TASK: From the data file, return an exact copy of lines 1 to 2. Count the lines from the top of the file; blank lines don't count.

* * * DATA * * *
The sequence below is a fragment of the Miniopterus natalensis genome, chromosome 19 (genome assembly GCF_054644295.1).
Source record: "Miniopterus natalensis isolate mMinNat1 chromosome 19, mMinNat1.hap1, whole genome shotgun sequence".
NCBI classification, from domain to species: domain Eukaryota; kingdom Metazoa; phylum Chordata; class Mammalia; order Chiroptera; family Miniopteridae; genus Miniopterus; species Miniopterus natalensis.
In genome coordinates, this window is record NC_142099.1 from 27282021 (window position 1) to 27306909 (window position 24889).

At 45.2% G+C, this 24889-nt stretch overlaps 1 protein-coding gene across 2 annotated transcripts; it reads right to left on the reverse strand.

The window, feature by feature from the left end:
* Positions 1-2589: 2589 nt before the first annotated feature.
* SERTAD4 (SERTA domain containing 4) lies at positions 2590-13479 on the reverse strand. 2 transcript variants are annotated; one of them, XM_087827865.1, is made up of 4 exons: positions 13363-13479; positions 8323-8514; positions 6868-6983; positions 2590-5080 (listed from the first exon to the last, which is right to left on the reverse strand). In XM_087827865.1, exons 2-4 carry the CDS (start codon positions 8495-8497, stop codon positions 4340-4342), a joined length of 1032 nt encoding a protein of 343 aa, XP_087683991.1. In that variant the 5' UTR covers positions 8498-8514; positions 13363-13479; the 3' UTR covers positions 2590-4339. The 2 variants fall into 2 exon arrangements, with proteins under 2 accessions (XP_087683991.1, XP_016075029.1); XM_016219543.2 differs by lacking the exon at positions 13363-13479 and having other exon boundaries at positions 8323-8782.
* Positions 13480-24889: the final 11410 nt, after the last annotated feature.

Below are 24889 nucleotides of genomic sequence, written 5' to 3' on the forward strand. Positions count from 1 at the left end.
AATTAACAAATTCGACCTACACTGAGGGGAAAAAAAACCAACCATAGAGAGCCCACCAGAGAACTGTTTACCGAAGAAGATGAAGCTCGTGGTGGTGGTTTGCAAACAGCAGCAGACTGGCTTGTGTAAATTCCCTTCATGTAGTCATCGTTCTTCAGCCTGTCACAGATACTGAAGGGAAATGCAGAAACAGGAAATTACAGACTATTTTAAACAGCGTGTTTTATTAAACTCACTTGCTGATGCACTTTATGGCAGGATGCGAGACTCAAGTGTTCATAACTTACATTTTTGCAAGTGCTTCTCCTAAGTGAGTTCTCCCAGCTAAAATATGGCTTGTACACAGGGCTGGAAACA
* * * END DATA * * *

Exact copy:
The sequence below is a fragment of the Miniopterus natalensis genome, chromosome 19 (genome assembly GCF_054644295.1).
Source record: "Miniopterus natalensis isolate mMinNat1 chromosome 19, mMinNat1.hap1, whole genome shotgun sequence".